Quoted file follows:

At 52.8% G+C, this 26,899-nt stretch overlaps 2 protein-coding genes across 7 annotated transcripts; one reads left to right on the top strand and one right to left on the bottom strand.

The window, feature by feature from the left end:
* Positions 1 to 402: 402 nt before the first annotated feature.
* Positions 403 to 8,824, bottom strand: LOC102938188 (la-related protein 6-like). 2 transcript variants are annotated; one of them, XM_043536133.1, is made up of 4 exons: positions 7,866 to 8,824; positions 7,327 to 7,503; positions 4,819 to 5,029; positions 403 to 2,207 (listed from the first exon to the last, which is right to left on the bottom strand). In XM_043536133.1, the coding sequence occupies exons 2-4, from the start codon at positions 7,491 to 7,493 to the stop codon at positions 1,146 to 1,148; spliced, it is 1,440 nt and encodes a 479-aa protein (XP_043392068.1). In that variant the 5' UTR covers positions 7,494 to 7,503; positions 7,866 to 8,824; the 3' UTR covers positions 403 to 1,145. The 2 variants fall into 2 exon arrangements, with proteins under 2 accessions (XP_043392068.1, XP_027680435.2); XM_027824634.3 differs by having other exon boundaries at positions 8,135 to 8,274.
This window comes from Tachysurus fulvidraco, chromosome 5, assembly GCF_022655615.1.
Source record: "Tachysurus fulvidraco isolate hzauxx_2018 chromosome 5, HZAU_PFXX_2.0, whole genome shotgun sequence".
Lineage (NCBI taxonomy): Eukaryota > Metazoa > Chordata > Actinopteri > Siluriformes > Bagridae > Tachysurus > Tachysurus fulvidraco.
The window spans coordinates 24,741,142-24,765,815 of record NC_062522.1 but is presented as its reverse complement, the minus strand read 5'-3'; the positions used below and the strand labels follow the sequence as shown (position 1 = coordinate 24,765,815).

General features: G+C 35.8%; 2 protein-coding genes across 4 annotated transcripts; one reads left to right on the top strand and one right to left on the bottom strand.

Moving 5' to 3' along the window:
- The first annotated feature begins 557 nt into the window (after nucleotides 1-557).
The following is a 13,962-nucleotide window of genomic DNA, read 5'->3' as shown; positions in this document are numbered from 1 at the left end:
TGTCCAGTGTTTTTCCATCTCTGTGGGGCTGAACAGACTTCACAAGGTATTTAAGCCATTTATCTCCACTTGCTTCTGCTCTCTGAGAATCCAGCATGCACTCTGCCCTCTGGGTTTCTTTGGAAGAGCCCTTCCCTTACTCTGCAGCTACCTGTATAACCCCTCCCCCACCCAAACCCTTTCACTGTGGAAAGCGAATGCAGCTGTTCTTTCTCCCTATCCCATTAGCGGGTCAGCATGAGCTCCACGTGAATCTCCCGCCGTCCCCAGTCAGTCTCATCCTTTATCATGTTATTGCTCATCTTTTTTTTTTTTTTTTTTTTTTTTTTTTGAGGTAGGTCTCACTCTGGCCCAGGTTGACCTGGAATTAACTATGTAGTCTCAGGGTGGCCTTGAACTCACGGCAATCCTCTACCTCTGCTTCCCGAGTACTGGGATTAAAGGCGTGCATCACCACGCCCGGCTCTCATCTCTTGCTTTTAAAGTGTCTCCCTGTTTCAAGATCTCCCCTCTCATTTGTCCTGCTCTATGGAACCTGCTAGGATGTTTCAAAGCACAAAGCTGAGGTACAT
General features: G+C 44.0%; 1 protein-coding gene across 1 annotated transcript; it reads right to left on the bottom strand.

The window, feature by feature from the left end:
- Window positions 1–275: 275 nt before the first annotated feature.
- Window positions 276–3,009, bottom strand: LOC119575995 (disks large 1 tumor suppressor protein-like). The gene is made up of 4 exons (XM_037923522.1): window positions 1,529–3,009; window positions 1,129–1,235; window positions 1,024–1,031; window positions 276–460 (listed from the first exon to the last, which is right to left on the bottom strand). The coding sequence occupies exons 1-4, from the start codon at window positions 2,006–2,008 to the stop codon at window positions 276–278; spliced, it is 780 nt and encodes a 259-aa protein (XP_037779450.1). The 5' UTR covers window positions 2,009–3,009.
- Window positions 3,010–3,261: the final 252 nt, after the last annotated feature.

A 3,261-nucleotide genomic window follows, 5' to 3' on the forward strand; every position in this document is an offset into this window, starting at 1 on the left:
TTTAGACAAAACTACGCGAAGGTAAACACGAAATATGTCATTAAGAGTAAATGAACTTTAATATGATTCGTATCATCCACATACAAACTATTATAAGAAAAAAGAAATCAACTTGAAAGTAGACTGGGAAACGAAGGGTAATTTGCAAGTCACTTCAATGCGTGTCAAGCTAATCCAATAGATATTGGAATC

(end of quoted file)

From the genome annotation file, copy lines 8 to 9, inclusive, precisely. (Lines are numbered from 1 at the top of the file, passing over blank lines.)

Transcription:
The window spans coordinates 24,741,142-24,765,815 of record NC_062522.1 but is presented as its reverse complement, the minus strand read 5'-3'; the positions used below and the strand labels follow the sequence as shown (position 1 = coordinate 24,765,815).

General features: G+C 35.8%; 2 protein-coding genes across 4 annotated transcripts; one reads left to right on the top strand and one right to left on the bottom strand.